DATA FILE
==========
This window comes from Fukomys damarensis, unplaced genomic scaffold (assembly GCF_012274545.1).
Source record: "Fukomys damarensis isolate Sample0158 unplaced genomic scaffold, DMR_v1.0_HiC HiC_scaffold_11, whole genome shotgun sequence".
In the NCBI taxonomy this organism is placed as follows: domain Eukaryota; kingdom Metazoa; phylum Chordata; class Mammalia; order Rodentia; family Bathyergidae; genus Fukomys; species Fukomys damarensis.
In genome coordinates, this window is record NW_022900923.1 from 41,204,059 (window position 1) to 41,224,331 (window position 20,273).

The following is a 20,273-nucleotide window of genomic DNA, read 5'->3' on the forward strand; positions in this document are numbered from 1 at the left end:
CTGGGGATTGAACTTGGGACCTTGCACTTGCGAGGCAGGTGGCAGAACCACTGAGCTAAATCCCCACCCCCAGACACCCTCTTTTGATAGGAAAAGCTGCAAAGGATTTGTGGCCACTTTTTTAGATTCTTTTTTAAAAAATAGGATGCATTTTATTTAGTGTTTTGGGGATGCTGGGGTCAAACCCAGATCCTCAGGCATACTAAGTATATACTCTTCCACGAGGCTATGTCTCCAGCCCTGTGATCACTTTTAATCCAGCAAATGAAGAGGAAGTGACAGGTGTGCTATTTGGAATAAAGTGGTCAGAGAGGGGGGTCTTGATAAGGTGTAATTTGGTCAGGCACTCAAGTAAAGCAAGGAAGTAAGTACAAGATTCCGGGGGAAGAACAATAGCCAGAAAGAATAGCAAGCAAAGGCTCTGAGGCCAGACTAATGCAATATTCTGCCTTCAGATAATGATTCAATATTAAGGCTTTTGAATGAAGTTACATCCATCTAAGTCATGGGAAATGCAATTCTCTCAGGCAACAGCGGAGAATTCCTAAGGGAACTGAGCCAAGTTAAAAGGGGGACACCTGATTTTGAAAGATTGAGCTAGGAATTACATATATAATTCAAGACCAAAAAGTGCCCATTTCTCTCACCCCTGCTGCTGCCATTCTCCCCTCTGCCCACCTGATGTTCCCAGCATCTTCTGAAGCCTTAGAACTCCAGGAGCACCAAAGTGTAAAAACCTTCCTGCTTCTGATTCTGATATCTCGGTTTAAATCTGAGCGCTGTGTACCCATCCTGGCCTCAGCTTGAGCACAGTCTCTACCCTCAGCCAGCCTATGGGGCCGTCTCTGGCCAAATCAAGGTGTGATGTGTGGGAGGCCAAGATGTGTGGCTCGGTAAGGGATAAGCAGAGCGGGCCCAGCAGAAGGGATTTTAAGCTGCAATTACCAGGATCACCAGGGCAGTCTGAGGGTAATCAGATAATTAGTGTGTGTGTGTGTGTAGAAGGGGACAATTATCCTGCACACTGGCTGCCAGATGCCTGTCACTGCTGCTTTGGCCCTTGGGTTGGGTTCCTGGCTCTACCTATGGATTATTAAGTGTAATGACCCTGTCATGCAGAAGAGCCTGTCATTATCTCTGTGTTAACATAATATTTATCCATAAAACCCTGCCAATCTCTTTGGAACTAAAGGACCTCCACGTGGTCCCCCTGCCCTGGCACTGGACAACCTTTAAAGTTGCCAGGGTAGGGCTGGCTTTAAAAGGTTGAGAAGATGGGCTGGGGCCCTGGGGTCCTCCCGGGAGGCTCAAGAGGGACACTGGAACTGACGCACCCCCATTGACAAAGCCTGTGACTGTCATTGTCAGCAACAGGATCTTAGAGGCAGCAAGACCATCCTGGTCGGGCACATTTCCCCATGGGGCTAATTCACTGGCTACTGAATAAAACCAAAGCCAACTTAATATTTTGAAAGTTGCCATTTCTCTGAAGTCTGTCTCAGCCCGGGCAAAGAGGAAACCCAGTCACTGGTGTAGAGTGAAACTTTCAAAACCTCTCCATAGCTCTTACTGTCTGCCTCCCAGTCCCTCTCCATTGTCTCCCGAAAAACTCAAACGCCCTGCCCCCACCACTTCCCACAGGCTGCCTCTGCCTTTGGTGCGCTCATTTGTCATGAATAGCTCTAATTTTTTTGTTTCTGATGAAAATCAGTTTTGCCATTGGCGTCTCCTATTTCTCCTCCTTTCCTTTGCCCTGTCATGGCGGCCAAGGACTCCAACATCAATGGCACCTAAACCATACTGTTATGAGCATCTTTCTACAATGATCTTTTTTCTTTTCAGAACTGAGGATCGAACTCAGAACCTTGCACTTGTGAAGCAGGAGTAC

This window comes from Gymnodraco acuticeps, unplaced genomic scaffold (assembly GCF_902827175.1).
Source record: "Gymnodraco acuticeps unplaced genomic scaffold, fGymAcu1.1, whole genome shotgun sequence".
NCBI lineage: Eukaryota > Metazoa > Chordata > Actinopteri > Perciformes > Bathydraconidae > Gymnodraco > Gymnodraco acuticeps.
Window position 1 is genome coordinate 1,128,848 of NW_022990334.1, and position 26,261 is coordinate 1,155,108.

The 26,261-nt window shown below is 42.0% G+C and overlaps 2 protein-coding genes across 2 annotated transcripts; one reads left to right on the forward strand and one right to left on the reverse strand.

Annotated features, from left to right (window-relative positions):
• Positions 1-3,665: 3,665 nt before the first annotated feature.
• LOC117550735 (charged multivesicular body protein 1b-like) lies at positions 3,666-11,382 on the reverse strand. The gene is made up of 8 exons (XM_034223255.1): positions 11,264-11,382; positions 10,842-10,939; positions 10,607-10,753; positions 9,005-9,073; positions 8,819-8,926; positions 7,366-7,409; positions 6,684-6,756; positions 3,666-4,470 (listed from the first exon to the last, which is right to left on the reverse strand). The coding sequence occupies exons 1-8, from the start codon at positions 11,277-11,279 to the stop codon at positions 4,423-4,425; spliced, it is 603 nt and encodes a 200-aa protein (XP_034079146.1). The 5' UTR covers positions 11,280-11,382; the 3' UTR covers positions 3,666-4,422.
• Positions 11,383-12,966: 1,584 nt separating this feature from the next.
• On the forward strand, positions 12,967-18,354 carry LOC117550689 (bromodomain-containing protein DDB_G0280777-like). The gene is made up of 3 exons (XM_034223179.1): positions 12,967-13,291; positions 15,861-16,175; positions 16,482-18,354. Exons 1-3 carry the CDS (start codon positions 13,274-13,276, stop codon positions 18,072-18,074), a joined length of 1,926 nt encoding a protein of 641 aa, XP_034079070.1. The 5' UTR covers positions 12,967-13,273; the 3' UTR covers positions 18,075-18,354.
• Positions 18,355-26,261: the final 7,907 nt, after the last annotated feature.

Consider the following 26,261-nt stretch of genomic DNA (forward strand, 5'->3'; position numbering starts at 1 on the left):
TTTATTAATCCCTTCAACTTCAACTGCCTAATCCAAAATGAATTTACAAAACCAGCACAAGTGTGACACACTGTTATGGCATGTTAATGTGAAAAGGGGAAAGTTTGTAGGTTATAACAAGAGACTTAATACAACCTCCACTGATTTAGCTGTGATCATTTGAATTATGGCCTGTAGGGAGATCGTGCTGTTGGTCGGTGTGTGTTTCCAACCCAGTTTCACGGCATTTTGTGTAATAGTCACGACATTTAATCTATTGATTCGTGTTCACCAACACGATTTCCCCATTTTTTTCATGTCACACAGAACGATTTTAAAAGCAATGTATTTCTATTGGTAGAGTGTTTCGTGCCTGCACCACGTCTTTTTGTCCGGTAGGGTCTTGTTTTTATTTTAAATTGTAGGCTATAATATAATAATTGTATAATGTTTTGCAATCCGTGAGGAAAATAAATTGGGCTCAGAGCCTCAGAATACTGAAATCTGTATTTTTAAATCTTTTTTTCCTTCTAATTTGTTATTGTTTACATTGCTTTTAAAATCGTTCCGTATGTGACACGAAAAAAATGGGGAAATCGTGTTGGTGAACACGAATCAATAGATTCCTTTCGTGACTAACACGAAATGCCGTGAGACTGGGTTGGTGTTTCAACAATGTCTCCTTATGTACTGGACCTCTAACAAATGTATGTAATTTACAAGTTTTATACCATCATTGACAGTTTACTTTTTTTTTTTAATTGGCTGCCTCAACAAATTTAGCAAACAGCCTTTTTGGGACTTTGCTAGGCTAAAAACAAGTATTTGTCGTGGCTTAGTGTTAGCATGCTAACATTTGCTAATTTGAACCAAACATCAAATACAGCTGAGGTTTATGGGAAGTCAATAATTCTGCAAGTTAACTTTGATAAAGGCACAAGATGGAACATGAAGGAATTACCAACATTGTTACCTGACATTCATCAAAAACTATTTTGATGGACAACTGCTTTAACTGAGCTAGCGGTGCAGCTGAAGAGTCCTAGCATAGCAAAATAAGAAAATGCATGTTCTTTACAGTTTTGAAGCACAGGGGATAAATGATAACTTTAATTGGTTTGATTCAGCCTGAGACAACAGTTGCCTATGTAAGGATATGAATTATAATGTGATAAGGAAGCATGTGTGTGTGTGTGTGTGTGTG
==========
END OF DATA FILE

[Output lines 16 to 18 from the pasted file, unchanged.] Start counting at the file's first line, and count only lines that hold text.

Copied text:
• On the forward strand, positions 12,967-18,354 carry LOC117550689 (bromodomain-containing protein DDB_G0280777-like). The gene is made up of 3 exons (XM_034223179.1): positions 12,967-13,291; positions 15,861-16,175; positions 16,482-18,354. Exons 1-3 carry the CDS (start codon positions 13,274-13,276, stop codon positions 18,072-18,074), a joined length of 1,926 nt encoding a protein of 641 aa, XP_034079070.1. The 5' UTR covers positions 12,967-13,273; the 3' UTR covers positions 18,075-18,354.
• Positions 18,355-26,261: the final 7,907 nt, after the last annotated feature.

Consider the following 26,261-nt stretch of genomic DNA (forward strand, 5'->3'; position numbering starts at 1 on the left):